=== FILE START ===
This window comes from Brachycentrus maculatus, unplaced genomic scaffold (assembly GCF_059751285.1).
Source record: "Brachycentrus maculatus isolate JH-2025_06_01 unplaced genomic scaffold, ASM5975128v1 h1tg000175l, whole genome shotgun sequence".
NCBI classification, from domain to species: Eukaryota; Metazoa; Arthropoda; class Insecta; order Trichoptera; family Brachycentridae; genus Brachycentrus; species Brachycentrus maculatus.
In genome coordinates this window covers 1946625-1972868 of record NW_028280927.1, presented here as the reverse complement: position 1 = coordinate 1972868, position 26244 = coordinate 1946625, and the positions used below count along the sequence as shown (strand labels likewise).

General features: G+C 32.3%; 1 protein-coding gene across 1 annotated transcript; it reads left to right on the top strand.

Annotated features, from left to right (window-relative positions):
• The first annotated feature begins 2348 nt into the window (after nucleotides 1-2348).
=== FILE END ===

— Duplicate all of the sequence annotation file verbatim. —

This window comes from Brachycentrus maculatus, unplaced genomic scaffold (assembly GCF_059751285.1).
Source record: "Brachycentrus maculatus isolate JH-2025_06_01 unplaced genomic scaffold, ASM5975128v1 h1tg000175l, whole genome shotgun sequence".
NCBI classification, from domain to species: Eukaryota; Metazoa; Arthropoda; class Insecta; order Trichoptera; family Brachycentridae; genus Brachycentrus; species Brachycentrus maculatus.
In genome coordinates this window covers 1946625-1972868 of record NW_028280927.1, presented here as the reverse complement: position 1 = coordinate 1972868, position 26244 = coordinate 1946625, and the positions used below count along the sequence as shown (strand labels likewise).

General features: G+C 32.3%; 1 protein-coding gene across 1 annotated transcript; it reads left to right on the top strand.

Annotated features, from left to right (window-relative positions):
• The first annotated feature begins 2348 nt into the window (after nucleotides 1-2348).